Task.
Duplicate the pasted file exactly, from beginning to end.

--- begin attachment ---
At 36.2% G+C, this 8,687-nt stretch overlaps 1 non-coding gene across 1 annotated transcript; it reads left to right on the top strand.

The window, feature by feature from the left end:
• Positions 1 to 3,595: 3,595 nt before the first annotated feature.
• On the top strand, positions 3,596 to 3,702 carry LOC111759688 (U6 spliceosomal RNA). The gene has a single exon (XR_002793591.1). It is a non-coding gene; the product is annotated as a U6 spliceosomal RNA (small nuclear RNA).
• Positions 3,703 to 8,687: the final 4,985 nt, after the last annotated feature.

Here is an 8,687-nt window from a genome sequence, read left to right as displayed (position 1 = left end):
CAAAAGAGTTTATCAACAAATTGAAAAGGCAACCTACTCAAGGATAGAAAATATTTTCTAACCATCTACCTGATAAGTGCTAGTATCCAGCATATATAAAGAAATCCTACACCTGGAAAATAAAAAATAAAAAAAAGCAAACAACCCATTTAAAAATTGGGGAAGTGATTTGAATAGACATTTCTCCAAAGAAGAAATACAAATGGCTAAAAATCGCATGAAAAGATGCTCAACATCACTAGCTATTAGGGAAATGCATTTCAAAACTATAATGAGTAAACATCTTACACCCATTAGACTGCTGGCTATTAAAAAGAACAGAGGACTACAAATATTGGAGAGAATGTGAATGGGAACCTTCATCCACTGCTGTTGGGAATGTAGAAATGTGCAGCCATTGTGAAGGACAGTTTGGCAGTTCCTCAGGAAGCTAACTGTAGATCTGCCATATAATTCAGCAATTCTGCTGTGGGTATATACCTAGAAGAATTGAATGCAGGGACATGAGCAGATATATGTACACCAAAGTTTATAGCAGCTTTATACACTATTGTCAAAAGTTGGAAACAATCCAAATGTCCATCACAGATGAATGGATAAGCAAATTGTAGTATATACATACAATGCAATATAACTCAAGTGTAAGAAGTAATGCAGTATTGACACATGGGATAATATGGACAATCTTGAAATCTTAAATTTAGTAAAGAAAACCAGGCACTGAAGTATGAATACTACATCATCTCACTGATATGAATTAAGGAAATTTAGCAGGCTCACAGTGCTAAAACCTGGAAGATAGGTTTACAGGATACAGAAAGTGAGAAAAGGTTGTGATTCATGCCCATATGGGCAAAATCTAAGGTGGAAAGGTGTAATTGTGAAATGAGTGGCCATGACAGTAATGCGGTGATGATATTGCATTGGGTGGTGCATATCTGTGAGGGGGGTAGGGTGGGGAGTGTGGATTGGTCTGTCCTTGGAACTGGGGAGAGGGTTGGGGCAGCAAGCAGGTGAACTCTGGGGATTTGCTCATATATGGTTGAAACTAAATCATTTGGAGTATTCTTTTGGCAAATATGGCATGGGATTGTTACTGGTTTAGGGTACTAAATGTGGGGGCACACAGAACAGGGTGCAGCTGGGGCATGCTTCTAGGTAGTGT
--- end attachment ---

At 36.2% G+C, this 8,687-nt stretch overlaps 1 non-coding gene across 1 annotated transcript; it reads left to right on the top strand.

The window, feature by feature from the left end:
• Positions 1 to 3,595: 3,595 nt before the first annotated feature.
• On the top strand, positions 3,596 to 3,702 carry LOC111759688 (U6 spliceosomal RNA). The gene has a single exon (XR_002793591.1). It is a non-coding gene; the product is annotated as a U6 spliceosomal RNA (small nuclear RNA).
• Positions 3,703 to 8,687: the final 4,985 nt, after the last annotated feature.

Here is an 8,687-nt window from a genome sequence, read left to right as displayed (position 1 = left end):
CAAAAGAGTTTATCAACAAATTGAAAAGGCAACCTACTCAAGGATAGAAAATATTTTCTAACCATCTACCTGATAAGTGCTAGTATCCAGCATATATAAAGAAATCCTACACCTGGAAAATAAAAAATAAAAAAAAGCAAACAACCCATTTAAAAATTGGGGAAGTGATTTGAATAGACATTTCTCCAAAGAAGAAATACAAATGGCTAAAAATCGCATGAAAAGATGCTCAACATCACTAGCTATTAGGGAAATGCATTTCAAAACTATAATGAGTAAACATCTTACACCCATTAGACTGCTGGCTATTAAAAAGAACAGAGGACTACAAATATTGGAGAGAATGTGAATGGGAACCTTCATCCACTGCTGTTGGGAATGTAGAAATGTGCAGCCATTGTGAAGGACAGTTTGGCAGTTCCTCAGGAAGCTAACTGTAGATCTGCCATATAATTCAGCAATTCTGCTGTGGGTATATACCTAGAAGAATTGAATGCAGGGACATGAGCAGATATATGTACACCAAAGTTTATAGCAGCTTTATACACTATTGTCAAAAGTTGGAAACAATCCAAATGTCCATCACAGATGAATGGATAAGCAAATTGTAGTATATACATACAATGCAATATAACTCAAGTGTAAGAAGTAATGCAGTATTGACACATGGGATAATATGGACAATCTTGAAATCTTAAATTTAGTAAAGAAAACCAGGCACTGAAGTATGAATACTACATCATCTCACTGATATGAATTAAGGAAATTTAGCAGGCTCACAGTGCTAAAACCTGGAAGATAGGTTTACAGGATACAGAAAGTGAGAAAAGGTTGTGATTCATGCCCATATGGGCAAAATCTAAGGTGGAAAGGTGTAATTGTGAAATGAGTGGCCATGACAGTAATGCGGTGATGATATTGCATTGGGTGGTGCATATCTGTGAGGGGGGTAGGGTGGGGAGTGTGGATTGGTCTGTCCTTGGAACTGGGGAGAGGGTTGGGGCAGCAAGCAGGTGAACTCTGGGGATTTGCTCATATATGGTTGAAACTAAATCATTTGGAGTATTCTTTTGGCAAATATGGCATGGGATTGTTACTGGTTTAGGGTACTAAATGTGGGGGCACACAGAACAGGGTGCAGCTGGGGCATGCTTCTAGGTAGTGT